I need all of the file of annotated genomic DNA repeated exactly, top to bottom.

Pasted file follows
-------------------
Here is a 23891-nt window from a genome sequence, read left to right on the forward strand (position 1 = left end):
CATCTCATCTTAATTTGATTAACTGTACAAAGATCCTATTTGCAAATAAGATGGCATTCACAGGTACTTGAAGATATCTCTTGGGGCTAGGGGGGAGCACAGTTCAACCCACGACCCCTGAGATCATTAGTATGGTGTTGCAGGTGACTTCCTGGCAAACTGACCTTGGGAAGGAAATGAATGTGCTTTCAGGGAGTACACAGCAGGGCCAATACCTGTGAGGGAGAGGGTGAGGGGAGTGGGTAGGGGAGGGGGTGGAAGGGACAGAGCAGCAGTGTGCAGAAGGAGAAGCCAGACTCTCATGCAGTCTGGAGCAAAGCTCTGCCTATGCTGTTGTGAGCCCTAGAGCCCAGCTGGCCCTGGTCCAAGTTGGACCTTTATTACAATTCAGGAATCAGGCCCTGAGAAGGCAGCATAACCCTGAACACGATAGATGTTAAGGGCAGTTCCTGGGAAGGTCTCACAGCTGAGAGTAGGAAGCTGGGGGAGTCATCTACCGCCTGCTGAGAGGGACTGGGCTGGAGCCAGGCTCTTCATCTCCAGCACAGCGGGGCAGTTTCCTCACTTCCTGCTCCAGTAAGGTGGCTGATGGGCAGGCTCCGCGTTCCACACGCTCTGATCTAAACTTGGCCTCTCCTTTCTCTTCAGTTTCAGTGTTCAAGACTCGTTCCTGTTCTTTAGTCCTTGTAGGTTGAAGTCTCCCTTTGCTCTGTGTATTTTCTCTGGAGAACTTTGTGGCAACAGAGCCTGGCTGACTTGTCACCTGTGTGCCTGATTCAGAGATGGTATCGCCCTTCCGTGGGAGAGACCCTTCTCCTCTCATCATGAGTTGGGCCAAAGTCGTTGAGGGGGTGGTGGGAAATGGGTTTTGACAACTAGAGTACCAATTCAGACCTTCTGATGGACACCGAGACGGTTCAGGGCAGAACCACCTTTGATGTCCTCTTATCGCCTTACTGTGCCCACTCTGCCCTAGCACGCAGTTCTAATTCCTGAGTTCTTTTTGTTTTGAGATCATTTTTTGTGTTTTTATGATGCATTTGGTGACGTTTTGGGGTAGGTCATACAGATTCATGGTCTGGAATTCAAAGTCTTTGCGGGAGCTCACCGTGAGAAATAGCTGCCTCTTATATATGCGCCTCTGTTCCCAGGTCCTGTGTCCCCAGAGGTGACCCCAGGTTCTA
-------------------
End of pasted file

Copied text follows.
Here is a 23891-nt window from a genome sequence, read left to right on the forward strand (position 1 = left end):
CATCTCATCTTAATTTGATTAACTGTACAAAGATCCTATTTGCAAATAAGATGGCATTCACAGGTACTTGAAGATATCTCTTGGGGCTAGGGGGGAGCACAGTTCAACCCACGACCCCTGAGATCATTAGTATGGTGTTGCAGGTGACTTCCTGGCAAACTGACCTTGGGAAGGAAATGAATGTGCTTTCAGGGAGTACACAGCAGGGCCAATACCTGTGAGGGAGAGGGTGAGGGGAGTGGGTAGGGGAGGGGGTGGAAGGGACAGAGCAGCAGTGTGCAGAAGGAGAAGCCAGACTCTCATGCAGTCTGGAGCAAAGCTCTGCCTATGCTGTTGTGAGCCCTAGAGCCCAGCTGGCCCTGGTCCAAGTTGGACCTTTATTACAATTCAGGAATCAGGCCCTGAGAAGGCAGCATAACCCTGAACACGATAGATGTTAAGGGCAGTTCCTGGGAAGGTCTCACAGCTGAGAGTAGGAAGCTGGGGGAGTCATCTACCGCCTGCTGAGAGGGACTGGGCTGGAGCCAGGCTCTTCATCTCCAGCACAGCGGGGCAGTTTCCTCACTTCCTGCTCCAGTAAGGTGGCTGATGGGCAGGCTCCGCGTTCCACACGCTCTGATCTAAACTTGGCCTCTCCTTTCTCTTCAGTTTCAGTGTTCAAGACTCGTTCCTGTTCTTTAGTCCTTGTAGGTTGAAGTCTCCCTTTGCTCTGTGTATTTTCTCTGGAGAACTTTGTGGCAACAGAGCCTGGCTGACTTGTCACCTGTGTGCCTGATTCAGAGATGGTATCGCCCTTCCGTGGGAGAGACCCTTCTCCTCTCATCATGAGTTGGGCCAAAGTCGTTGAGGGGGTGGTGGGAAATGGGTTTTGACAACTAGAGTACCAATTCAGACCTTCTGATGGACACCGAGACGGTTCAGGGCAGAACCACCTTTGATGTCCTCTTATCGCCTTACTGTGCCCACTCTGCCCTAGCACGCAGTTCTAATTCCTGAGTTCTTTTTGTTTTGAGATCATTTTTTGTGTTTTTATGATGCATTTGGTGACGTTTTGGGGTAGGTCATACAGATTCATGGTCTGGAATTCAAAGTCTTTGCGGGAGCTCACCGTGAGAAATAGCTGCCTCTTATATATGCGCCTCTGTTCCCAGGTCCTGTGTCCCCAGAGGTGACCCCAGGTTCTA